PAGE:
India, China navies stop suspected Somali pirate attack on merchant vessel | Reuters

By Aditya Kalra
| DELHI

DELHI Chinese navy ship supported by an Indian navy helicopter thwarted an attack on a Tuvalu-flagged merchant ship by suspected Somali pirates, India's defence ministry said on Sunday.The ship, known as OS 35, was reported to be under attack on Saturday.[nL8N1HG0HD]The Indian defence ministry said four of its navy ships in the vicinity responded to a distress signal from the ship and reached the bulk carrier early on Sunday.It said that the crew had taken refuge in the ship's strong room, know as the citadel, once they learnt they were under attack in line with established safe shipping operating procedures."An Indian Navy helicopter undertook aerial reconnaissance of the merchant vessel at night, and at sunrise ... (to) ascertain the location of pirates, if still on board," the defence ministry said in a statement.

"Subsequently ... a boarding party from the nearby Chinese Navy ship went on board the merchant ship, while the Indian Naval helicopter provided air cover for the operation."The defence ministry said all the 19 Filipino crew of the ship were safe and the captain of the ship thanked the Indian Naval ships for their response and for providing air cover.

John Steed of aid group Oceans Beyond Piracy told Reuters the ship was sailing under navy escort to its next port.The United Kingdom Maritime Trade Operations (UKMTO), which coordinates shipping in the Gulf of Aden area, said on its website the pirates had used a skiff to approach the vessel.The attempted hijacking comes days after pirates seized an Indian dhow that was on route to Bossaso from Dubai.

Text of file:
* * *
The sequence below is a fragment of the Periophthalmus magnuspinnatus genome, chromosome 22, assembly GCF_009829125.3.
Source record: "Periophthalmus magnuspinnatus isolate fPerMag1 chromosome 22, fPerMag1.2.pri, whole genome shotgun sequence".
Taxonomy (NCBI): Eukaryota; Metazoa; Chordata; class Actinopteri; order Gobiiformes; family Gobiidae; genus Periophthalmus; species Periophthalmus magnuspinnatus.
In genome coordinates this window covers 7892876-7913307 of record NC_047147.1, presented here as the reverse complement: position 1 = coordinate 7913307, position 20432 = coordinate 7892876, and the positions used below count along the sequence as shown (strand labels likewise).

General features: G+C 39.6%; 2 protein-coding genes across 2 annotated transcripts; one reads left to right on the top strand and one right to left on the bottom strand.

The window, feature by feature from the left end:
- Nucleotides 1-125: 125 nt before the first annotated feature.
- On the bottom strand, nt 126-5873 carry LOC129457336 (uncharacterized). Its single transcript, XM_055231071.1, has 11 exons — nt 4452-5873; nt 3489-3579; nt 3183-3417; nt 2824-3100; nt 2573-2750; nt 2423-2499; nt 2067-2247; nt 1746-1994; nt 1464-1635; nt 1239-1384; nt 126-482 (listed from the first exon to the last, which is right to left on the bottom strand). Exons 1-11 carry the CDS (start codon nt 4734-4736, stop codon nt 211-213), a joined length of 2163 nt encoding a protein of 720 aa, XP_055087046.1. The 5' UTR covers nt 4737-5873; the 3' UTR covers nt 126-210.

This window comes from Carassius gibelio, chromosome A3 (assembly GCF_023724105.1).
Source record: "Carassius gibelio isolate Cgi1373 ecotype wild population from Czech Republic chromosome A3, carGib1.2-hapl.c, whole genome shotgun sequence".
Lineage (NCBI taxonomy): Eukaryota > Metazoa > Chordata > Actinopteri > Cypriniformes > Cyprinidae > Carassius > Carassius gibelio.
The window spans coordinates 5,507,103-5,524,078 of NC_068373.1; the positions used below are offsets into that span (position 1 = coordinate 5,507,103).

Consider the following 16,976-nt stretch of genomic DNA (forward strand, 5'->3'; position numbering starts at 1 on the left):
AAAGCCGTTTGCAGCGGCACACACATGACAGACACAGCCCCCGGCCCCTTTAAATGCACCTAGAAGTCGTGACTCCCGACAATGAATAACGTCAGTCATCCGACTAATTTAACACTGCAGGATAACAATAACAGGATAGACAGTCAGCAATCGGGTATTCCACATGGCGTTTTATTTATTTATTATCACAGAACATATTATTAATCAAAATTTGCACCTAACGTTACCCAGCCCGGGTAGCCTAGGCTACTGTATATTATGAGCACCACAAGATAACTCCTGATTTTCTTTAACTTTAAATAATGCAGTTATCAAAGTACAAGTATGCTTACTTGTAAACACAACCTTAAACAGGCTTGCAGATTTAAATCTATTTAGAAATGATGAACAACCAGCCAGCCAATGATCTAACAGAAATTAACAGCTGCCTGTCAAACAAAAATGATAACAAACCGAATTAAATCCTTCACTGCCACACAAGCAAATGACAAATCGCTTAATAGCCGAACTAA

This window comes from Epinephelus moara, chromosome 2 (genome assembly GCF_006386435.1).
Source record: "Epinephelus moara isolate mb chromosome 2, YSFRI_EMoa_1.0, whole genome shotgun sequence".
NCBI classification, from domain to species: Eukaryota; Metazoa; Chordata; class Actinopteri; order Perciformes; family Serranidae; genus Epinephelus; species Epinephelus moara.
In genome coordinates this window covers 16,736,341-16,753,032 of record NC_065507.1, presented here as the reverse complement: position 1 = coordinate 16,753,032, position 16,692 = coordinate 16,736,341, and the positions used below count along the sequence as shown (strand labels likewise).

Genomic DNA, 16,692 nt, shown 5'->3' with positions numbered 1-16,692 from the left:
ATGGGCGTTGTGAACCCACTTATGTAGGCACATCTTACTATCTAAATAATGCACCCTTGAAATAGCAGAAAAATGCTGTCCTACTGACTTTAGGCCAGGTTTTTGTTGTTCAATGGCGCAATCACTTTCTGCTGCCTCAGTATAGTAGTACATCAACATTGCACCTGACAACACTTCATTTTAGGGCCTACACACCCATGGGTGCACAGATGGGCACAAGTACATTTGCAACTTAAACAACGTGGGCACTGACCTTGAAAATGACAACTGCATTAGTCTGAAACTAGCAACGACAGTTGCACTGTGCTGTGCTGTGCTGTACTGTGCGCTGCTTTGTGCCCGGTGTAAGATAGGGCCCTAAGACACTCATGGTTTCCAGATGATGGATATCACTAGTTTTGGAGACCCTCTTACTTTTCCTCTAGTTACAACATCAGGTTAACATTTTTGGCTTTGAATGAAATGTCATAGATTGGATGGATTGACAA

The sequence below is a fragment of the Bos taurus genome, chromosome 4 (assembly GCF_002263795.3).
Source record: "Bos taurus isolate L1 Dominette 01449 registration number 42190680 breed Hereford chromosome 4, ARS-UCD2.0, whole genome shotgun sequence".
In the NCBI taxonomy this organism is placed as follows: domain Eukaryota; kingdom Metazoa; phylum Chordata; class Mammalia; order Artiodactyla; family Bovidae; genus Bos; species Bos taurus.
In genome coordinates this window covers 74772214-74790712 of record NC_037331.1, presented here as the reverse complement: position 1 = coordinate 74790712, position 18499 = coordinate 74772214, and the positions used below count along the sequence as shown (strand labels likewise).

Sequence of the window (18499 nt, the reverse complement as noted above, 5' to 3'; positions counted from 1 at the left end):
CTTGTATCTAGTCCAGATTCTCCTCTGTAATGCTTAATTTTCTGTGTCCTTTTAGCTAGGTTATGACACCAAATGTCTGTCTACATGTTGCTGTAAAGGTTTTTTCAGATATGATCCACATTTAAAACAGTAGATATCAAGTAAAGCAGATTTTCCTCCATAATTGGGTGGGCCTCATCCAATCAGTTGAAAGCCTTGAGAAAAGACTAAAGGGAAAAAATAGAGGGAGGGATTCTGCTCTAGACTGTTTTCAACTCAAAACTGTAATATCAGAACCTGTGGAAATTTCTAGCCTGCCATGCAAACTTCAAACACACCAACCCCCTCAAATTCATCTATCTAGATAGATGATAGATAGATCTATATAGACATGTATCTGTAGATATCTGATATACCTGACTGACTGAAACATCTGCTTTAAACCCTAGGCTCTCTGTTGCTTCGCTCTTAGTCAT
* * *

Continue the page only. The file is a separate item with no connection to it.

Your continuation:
Experts said some ship owners were becoming lax after a long period of calm, and that some were using a route known as the Socotra Gap, between Somalia and Socotra Island, regardless of the piracy risks, to save time and cost.At their peak in 2011, pirates launched 237 attacks off the coast of Somalia, according to the International Maritime Bureau, and took hundreds of hostages.Their actions cost the world economy $7 billion and earned the pirates some $160 million in ransoms, according to the bureau. (Additional reporting by Jonathan Saul in London, George Obulutsa in Nairobi; Writing by George Obulutsa; Editing by Jane Merriman)

This story has not been edited by Firstpost staff and is generated by auto-feed.


Updated Date: Apr 09, 2017 15:44 PM

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